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Germany Cancels Plans For 'Armenian Genocide' Concert In Istanbul


The World War I-era mass killings are considered by many historians and several countries to have been genocide.

The World War I-era mass killings are considered by many historians and several countries to have been genocide.

Germany's Foreign Ministry has canceled a planned concert at its consulate in Istanbul about the World War I-era mass slaughter and deportation of up to 1.5 million Armenians by Ottoman Turks.

The decision has sparked accusations that Berlin was giving in to pressure from Turkey.

The mass killings are considered by many historians and several countries to have been genocide. Turkey objects, saying that Armenians died in much smaller numbers and because of civil strife rather than a planned Ottoman government effort to annihilate the Christian minority.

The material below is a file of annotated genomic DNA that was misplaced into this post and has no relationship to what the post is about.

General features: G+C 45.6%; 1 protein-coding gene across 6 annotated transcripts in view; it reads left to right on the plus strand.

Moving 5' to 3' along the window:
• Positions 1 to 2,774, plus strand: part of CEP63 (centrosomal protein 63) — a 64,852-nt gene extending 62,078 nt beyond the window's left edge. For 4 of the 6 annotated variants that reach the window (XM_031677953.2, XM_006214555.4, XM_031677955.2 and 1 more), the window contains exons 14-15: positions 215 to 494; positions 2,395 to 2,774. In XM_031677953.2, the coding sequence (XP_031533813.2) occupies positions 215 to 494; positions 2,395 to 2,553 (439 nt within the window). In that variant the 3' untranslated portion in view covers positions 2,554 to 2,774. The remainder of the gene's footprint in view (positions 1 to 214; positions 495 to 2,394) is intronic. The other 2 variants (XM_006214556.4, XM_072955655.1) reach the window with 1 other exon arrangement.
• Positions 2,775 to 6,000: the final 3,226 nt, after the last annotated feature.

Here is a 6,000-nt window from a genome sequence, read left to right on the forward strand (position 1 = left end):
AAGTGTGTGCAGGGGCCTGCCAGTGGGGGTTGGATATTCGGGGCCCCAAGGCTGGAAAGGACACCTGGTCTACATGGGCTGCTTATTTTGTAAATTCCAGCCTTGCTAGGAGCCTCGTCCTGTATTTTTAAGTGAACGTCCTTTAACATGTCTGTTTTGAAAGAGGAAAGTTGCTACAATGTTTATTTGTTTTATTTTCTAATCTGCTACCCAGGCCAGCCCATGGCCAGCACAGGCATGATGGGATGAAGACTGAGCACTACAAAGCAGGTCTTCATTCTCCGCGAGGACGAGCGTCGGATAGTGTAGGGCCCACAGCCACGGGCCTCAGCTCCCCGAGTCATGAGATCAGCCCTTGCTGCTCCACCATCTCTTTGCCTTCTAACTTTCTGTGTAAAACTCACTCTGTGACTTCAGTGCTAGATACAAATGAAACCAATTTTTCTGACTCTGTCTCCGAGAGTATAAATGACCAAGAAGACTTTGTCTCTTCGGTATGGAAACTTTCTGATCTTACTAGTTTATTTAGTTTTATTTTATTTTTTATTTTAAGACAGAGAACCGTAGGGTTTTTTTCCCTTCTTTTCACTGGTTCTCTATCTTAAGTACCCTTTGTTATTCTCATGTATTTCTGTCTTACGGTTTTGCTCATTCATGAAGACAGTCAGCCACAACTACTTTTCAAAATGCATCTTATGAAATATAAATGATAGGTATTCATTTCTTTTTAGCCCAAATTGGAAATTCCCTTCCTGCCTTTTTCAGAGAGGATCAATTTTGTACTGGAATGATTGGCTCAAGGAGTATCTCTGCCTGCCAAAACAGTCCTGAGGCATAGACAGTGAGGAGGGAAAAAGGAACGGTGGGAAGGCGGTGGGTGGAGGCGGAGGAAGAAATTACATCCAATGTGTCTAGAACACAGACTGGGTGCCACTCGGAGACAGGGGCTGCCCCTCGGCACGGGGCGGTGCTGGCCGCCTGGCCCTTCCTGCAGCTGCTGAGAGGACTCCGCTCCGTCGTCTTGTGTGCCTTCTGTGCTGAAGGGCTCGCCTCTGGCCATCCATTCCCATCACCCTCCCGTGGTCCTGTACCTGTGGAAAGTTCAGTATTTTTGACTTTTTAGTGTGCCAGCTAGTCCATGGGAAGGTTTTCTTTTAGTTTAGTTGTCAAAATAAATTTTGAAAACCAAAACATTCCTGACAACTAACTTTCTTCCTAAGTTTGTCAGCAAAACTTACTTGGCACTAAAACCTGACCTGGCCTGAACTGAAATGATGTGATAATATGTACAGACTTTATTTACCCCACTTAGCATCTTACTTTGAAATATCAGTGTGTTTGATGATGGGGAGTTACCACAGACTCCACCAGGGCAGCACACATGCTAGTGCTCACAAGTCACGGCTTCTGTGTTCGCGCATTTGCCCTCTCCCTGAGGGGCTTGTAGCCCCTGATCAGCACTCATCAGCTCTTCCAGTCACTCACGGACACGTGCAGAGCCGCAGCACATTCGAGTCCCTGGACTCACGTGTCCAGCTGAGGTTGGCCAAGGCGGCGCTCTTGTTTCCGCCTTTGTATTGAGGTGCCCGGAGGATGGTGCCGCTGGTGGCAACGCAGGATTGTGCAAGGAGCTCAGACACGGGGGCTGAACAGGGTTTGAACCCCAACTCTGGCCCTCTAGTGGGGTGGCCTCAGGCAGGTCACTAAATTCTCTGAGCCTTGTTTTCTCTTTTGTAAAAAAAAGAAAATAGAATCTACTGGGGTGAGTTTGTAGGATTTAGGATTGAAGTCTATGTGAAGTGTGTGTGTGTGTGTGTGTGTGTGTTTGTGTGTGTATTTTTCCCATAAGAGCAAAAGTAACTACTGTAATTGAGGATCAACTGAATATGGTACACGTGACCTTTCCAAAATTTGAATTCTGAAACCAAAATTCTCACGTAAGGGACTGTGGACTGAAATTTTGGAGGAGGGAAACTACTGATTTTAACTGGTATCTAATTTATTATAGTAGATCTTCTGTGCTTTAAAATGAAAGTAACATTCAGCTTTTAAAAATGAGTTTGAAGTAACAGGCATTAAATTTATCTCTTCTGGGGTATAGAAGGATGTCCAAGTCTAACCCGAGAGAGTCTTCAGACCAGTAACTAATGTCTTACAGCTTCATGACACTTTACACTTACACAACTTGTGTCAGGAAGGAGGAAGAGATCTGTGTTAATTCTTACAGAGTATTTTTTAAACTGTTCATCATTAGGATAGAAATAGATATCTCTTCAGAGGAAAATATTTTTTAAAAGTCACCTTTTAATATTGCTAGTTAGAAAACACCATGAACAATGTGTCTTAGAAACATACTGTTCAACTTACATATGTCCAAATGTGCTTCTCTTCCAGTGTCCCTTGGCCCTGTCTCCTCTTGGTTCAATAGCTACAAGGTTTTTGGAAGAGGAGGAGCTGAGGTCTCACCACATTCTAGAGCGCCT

The German Foreign Ministry said that it had informed the Dresden Symphony Orchestra that the venue would not be available on November 13, the date of the planned concert.

The orchestra has said the concert aimed to "heal the wounds of the Turkish and Armenian past."

The Dresden Symphony Orchestra had sent invitations the concert to top Turkish officials, including President Recep Tayyip Erdogan and Prime Minister Binali Yildirim, German media reported.

The sensitive historical question has strained relations between Berlin and Ankara at time when the European Union is relying on Turkey's help to contain the huge influx of refugees to the continent.

Based on reporting by AP and AFP
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